Also for contractual or other business reasons the enterprise may not want individual design engineers to know the real cost structure. For many corporations the actual cost breakdowns are closely held proprietary information with access limited on a strict need-to-know basis.

    Yet these same engineers are supposed to be designing for optimum cost?

    On solution to this is to have pro forma costs in the PLM system so that relative cost comparisons can be made.

    To make these comparisons more realistic there needs to be a table of (quantity, pro forma cost) for each part or class of parts. The fully-amortized cost of producing or procuring 1 part vs 1 million parts is very different.

  • Peter Bobov

    Good morning, Oleg

    In your post you brought up a very complicated, but nevertheless a very interesting topic. Any manufacturer of any product is always interested in knowing the product cost because in fact it is an indicator

    of effectiveness of his entire team (designers, developers, technologists, managers, purchasers). Knowing the value of the cost of your products you can better organize and direct the subsequent processes of

    your business. In this case, the sooner and more accurately unit cost is calculated, the better.
    It is worth noting that getting the value of the cost is a useful task itself, but also it’s a good idea to have the following information:
    – which factors the cost depends on, how strong this dependence is, where it is more strong and where it is less;
    – how different changes influence the cost of the product (changes in suppliers’ prices, changes in design, changes in production technology);
    – what activities will be most effective to achieve the greatest cost savings, or at least, keep it at current levels;
    – how the cost changes in time, what it was six months ago and what it is now, what are the main reasons for the increase.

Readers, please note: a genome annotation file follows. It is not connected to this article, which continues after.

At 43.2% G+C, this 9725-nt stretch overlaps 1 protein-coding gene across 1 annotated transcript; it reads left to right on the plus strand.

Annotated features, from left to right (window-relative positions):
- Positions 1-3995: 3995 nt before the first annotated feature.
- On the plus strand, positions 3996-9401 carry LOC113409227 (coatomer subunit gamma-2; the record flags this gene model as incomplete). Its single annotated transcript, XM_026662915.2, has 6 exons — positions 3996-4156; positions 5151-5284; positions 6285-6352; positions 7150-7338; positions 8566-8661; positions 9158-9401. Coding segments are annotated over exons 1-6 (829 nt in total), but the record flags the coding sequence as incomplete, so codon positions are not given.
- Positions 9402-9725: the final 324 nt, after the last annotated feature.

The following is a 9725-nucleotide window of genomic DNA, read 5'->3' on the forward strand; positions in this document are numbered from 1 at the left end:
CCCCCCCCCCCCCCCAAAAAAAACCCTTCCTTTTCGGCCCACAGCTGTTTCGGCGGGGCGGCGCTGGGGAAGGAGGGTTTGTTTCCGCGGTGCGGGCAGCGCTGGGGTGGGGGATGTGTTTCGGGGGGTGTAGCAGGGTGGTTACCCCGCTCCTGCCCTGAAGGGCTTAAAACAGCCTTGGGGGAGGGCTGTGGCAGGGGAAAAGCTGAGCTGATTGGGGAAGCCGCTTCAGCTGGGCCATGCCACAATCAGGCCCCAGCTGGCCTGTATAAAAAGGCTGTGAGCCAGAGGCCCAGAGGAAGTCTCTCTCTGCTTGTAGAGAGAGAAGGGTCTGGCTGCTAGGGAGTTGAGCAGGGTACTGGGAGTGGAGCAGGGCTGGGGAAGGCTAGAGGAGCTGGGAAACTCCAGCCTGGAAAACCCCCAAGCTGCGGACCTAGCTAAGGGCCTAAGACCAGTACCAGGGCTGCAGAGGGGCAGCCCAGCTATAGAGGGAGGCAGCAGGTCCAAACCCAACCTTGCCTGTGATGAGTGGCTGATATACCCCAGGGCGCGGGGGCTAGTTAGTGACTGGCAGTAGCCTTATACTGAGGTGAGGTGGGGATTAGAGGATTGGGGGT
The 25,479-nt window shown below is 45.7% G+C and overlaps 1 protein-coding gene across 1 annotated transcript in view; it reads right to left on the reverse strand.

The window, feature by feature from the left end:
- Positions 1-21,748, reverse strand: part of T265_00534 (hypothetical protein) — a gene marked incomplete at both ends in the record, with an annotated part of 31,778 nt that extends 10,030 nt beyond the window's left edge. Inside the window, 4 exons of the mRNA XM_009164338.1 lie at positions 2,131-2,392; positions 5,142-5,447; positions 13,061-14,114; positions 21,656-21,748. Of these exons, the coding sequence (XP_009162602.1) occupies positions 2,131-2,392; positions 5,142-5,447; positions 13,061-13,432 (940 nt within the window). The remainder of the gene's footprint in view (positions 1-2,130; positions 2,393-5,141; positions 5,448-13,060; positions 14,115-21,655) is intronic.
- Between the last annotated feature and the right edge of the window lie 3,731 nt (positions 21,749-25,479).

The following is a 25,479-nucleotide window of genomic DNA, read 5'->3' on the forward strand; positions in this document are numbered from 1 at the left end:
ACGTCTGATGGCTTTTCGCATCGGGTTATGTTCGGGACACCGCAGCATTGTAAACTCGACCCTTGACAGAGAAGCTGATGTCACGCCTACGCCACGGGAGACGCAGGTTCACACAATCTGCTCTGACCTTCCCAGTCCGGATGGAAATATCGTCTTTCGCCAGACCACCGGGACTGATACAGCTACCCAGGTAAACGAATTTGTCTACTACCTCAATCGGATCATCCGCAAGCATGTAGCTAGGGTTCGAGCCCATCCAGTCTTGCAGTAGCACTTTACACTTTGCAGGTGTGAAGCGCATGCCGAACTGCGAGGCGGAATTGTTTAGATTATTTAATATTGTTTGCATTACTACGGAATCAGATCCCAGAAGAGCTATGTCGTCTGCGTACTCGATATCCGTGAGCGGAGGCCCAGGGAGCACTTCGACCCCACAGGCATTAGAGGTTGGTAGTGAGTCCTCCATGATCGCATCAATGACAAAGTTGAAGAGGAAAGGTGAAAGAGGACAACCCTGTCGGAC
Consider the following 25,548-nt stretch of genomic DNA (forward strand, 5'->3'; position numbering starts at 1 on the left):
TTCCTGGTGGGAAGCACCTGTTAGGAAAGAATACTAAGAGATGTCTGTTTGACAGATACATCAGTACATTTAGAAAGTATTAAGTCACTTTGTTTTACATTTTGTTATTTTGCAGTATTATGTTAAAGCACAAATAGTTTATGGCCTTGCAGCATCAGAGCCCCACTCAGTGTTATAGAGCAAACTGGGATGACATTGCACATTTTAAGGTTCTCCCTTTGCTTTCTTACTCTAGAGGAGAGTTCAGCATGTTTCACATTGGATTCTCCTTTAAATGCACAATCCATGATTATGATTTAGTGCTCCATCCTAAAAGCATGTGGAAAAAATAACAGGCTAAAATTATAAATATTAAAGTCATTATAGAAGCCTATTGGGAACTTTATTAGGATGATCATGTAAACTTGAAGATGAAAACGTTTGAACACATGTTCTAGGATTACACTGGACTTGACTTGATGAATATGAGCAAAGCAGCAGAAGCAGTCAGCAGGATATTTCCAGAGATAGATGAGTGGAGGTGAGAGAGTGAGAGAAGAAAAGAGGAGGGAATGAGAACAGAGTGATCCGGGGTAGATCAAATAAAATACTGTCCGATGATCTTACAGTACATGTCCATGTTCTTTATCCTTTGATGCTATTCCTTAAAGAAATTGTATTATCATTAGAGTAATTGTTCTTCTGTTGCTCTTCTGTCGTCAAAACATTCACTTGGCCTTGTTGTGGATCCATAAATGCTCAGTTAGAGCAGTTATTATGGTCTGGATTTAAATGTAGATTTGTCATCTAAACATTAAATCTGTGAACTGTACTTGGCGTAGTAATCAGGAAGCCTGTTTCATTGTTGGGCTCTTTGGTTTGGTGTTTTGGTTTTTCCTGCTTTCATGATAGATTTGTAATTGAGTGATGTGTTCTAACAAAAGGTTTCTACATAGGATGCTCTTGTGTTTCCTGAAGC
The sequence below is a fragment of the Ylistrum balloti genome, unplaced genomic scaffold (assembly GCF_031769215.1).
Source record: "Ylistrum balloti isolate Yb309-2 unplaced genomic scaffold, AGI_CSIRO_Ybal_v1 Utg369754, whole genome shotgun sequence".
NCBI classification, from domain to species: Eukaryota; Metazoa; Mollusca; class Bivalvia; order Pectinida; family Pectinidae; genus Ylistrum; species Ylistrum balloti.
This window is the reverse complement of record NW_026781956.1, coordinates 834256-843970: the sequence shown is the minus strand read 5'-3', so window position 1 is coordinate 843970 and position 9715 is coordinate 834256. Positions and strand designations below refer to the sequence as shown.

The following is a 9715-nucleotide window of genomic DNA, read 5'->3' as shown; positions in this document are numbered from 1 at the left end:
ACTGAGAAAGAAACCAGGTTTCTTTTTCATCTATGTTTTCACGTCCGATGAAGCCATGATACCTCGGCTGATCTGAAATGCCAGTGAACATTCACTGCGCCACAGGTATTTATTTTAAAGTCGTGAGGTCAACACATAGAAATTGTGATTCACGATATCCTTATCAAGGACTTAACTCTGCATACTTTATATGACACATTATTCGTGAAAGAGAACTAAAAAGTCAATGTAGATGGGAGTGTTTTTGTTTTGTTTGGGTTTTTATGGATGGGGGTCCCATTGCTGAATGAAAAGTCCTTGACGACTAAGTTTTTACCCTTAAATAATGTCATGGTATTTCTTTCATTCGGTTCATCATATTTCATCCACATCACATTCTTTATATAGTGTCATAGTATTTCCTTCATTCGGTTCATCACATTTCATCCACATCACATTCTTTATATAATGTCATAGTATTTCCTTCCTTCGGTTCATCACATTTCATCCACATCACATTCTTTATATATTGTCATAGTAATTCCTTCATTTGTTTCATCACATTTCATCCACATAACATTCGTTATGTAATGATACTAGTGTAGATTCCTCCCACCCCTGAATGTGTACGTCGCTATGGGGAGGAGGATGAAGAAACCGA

As noted by the previous commenter, to receive the cost after the fact in ERP systems is, indeed, too late. Time delays for industries with long cycles can be very large, which in turn may lead to the

    adoption of delayed decisions and eventually a loss. To mitigate these risks, “the calculation of planned cost” will be a good solution.
    In our software products, we provide a user the ability to calculate the cost of the product in advance, ie, before the production process. The initial data calculation is solely the information from

    specialists involved in product development (designers, engineers, etc.).
    Here’s a video clip of cost calculation and an analysis of our software:

  • Rpatel

    i would like to know your thoughts on WIndchill and how it compares

  • beyondplm

    John, thanks for your comment and links. How do you manage to bring cost information to the CAD? For most of the companies, it is ERP or PDM environment for the best. Regards, Oleg

  • beyondplm

    Jim, thanks for this excellent example! I’ve a similar solution to what you explained as “proforma-cost”. Customer, I’m talking about designed a special procedure for transferring cost information in PLM. The rules of “cost transfer” established a criterion for engineers in “design for cost” goal. However, I found this implementation very complicated. Best, Oleg

  • beyondplm

    Peter, thank you for such a deep insight and shared link. I found it very interesting. I agree 100%. Cost needs to be estimated as soon as possible in the process of design/development. ERP is too late…Best, Oleg

  • beyondplm

    Rpatel, Let’s give an option for PTC people to answer. Best, Oleg